How can I get the most out of my High Holiday experience? (i.e. I'm concerned because I don't know anyone / I don't have a strong Jewish background / etc.) At Kavana, we believe that everyone is responsible for his or her own Jewish experience -- in other words, YOU have the power to make the High Holidays work for you. A few words of advice from Rabbi Rachel:
A) It's really helpful to prepare before you come. First, to prepare at home, simply consider the year that's gone by and what "work" you want to do during the holidays this year. The goal of these holidays is to reconnect with your best self; what do you need to think about in order to get there? Second, take some time to look over the schedule in advance and map out where you want to be then (just like you would if you were attending a conference with lots of sessions happening simultaneously).
B) Introduce yourself to the Kavana staff and/or to the people sitting around you. Kavana is a really friendly community, but you may have to take the initiative.
C) Because people in our community are coming from so many different backgrounds, it's impossible to create services that are the perfect fit for everyone. We may use too much Hebrew, not enough Hebrew, the "wrong" tunes, etc. -- whatever the case, please forgive us and go with the flow. You have our permission to be on any page you like, to bring your own favorite prayerbook, to get up and check out a different offering, etc. -- whatever it takes to make this communal experience the right personal fit for you.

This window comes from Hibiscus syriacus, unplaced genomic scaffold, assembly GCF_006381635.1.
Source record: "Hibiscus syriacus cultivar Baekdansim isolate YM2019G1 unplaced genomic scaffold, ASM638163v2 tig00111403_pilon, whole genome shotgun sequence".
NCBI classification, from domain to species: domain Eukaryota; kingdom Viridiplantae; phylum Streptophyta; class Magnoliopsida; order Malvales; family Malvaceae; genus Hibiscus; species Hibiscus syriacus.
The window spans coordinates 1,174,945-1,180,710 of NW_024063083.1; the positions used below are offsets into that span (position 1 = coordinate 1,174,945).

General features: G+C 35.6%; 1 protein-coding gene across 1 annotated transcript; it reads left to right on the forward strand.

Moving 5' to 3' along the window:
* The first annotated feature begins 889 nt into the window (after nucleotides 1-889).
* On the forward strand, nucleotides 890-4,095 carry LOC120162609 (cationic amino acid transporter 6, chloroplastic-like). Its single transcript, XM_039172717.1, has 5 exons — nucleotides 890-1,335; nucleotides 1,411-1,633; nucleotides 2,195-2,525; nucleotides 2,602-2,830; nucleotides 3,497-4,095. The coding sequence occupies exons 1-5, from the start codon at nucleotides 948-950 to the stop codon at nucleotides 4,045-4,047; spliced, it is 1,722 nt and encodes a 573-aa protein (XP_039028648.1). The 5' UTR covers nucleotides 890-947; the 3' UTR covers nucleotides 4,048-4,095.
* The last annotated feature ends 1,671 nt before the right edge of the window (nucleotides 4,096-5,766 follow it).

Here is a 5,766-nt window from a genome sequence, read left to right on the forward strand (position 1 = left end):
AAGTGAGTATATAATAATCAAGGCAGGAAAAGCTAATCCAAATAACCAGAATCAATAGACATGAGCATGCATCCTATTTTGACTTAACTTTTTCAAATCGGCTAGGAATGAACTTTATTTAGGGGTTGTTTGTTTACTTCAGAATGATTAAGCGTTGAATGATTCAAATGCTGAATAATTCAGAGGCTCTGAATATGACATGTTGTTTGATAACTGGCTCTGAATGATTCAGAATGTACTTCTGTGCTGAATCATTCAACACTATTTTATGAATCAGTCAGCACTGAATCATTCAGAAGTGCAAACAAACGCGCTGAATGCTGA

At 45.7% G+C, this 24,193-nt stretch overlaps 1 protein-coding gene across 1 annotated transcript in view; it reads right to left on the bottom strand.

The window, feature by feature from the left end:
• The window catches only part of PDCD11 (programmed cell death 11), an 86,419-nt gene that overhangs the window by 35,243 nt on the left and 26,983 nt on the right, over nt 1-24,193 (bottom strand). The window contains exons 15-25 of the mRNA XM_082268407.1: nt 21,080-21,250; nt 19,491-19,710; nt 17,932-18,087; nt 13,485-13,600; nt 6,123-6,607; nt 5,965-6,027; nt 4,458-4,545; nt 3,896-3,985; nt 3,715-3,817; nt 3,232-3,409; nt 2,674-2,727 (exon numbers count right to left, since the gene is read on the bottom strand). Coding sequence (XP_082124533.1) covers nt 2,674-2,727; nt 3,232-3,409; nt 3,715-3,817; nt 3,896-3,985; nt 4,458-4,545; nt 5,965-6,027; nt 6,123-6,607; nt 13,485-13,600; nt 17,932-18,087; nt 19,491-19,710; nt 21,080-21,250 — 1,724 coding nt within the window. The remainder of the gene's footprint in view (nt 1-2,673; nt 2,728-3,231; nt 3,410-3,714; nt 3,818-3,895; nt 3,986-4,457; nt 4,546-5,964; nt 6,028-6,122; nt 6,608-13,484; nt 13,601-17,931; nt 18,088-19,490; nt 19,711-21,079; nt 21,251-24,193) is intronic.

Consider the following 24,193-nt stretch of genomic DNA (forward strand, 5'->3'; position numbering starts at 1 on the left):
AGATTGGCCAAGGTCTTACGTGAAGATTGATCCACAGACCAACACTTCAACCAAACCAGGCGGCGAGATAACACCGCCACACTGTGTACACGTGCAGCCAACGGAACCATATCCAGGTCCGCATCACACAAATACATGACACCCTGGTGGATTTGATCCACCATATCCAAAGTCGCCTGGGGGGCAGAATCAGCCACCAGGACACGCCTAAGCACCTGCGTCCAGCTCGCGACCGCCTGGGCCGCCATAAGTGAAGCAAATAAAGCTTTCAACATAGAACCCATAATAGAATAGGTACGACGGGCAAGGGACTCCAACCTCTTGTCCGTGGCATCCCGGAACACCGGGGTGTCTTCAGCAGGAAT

Why is the cost for non-partners so high? (Or, common variations on this theme include: What if I am only coming for Yom Kippur? What about for children - do I need to pay for them too? What if I just want to come check it out, want to bring a guest, etc.?) We recognize that the requested registration amount of $180/person may seem like a lot. In truth, this amount reflects the real costs of the infrastructure Kavana needs to be able to offer our holiday services and programs (think: providing rabbis, administrative support, multiple spaces, prayerbooks, educators, etc.) -- and as a non-profit organization, we are simply aiming to cover our costs. Kavana partners pay less at the High Holidays because their annual contributions already help to cover our operating costs. Ultimately, we hope that everyone who wants to can participate in Kavana's High Holiday experience. We would much rather have you attend (and bring your parents/friends/neighbors) than pass up the opportunity because you are concerned about the cost! We hope that you will consider paying the "fair share"/requested amount if you are able; this is the time of year to be generous and communal-minded, and it is your support that allows us to keep our services and programs open to the community. But, if the requested amount feels too daunting for whatever reason, please think about what you can afford and enter that amount on the registration form. (We don't need to get into the details of your finances, and we trust you to figure out an appropriate amount for you.)